THINGS TO CONSIDER
Proper identification is critical for any control measure. Always read and follow the pesticide label. If several of these weeds are present in a lawn, re-evaluate lawn thickness, irrigation, and fertilization timing.
Broadleaves: Thistles (see Thistle Guide), perennial pepperweed, common mullein, marestail (horseweed), Dalmatian toadflax, kochia, redroot pigweed
Look for products containing the following active ingredients, alone or in combination: aminopyralid, clopyralid, chlorsulfuron, picloram.
Grasses: Cheatgrass, or downy brome, is one of the most notorious invasive grasses. While generally effective, herbicide applications can be expensive. View this Cheatgrass Management Handbook for more information on control options. Foxtail barley is another potential weed issue in range/pasture settings.
Consider grazing timing and intensity to prevent overgrazing as range and pasture weeds typically occupy disturbed sites which do not have healthy perennial grasses.
Identification: Pocket gophers are 5-10 inches long, have small eyes and ears, a short tail, large, curved front claws, yellowish incisors, and cheek pouches.
Management: Products containing an anticoagulant (Kaput) or strychnine may be used. GCWP carries 1lb bottles, 30lb buckets, and 50lb bags. An applicator license is required if using a burrow builder machine. Traps, exclusion, flood irrigation, weed control, and repellents are other control options.
Identification: Moles are 6-8 inches long, have long snouts, a very short tail, paddle-like, clawed front feet and brown or dark grey fine fur. Eyes and ears are barely noticeable.
Management: Trapping is effective if placed properly in active tunnels. Moles feed on worms, grubs, and insects so gel type bait mimics the appearance of food. Repellents and frightening devices are an option but not highly successful.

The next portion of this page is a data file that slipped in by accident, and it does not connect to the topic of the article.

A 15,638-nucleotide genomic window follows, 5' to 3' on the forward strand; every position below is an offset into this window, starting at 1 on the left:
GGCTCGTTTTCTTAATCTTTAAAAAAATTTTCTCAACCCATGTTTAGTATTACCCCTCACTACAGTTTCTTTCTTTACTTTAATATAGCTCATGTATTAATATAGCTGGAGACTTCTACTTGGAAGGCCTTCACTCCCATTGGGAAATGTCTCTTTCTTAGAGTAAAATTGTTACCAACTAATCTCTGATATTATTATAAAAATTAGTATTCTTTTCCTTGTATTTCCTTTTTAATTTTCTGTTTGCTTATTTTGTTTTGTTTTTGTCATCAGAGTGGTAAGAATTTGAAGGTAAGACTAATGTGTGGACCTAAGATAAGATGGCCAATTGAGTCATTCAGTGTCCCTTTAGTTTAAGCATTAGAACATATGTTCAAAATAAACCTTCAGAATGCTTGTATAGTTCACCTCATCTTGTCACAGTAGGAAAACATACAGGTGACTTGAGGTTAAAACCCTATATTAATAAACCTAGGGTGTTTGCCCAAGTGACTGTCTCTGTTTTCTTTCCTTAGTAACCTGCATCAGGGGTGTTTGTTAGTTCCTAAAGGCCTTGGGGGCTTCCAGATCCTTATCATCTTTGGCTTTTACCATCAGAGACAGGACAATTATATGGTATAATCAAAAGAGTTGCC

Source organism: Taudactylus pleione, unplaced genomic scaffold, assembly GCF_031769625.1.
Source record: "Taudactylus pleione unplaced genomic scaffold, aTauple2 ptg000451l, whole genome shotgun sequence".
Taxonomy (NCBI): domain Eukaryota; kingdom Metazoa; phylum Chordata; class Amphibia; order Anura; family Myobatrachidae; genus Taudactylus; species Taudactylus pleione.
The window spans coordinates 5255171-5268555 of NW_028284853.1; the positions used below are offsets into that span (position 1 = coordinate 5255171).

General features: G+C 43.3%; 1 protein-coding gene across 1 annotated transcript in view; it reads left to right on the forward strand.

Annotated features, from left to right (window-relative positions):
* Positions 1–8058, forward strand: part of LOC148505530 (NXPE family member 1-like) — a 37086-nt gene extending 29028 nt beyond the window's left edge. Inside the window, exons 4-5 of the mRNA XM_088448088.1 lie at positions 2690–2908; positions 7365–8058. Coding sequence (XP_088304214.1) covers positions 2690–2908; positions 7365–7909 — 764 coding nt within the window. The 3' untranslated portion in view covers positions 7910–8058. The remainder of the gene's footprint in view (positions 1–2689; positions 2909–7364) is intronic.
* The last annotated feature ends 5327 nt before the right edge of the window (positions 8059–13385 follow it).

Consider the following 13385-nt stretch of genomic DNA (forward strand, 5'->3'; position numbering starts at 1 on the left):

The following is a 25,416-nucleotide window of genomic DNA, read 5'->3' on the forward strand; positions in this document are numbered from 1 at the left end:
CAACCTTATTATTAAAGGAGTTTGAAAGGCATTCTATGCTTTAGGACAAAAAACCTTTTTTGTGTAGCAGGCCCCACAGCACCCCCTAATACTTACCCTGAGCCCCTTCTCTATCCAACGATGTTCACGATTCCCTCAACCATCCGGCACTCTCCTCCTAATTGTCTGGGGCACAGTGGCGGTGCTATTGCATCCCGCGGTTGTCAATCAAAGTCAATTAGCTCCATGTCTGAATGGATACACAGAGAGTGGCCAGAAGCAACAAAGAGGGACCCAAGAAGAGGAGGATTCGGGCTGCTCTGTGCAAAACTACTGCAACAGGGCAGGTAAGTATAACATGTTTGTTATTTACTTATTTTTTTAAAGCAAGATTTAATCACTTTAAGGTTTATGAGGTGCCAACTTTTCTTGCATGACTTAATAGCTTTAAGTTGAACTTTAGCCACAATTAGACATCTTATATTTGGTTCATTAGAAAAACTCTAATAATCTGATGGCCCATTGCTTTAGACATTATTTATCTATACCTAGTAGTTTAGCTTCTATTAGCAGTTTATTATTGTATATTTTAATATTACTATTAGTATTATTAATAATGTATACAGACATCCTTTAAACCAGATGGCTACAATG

Identification: Voles look very similar to mice but the body is more stocky and the tail is much shorter in comparison to body length.
Management: Cultural controls such as eliminating weeds, ground cover, and litter may limit the potential for voles to enter an area. Toxicants (zinc phosphide or anticoagulants) are commonly used for control.
Consider the following before choosing an herbicide treatment:
- Size of area to be sprayed - It may be more cost effective to buy a concentrated product and mix with water rather than using ready-to-use (RTU) products or using a 4-wheeler sprayer rather than a backpack.
- Type and maturity of weed - Certain products only kill specific weeds so be sure of the actual species you are dealing with. Larger weeds may require a higher rate of herbicide which will be listed on the product label
- Time of day/year, weather - Weeds may not respond ideally to herbicide applications if if the weather is too hot, too cold, or raining (irrigation as well). Perennial weeds (Canada thistle) can be controlled more effectively in the fall while puncture vine may need to be sprayed multiple times in one year.
- Surrounding vegetation - A non-selective herbicide (glyphosate) will affect any plant. Selective herbicides (2-4,D, dicamba, etc) will impact the species listed on the label. This is what makes it easier to control broadleaf weeds in a grass setting, as certain products only kill grass while others only kill broadleaf weeds. Trees may be injured if broadleaf herbicides are used in close proximity or at high rates.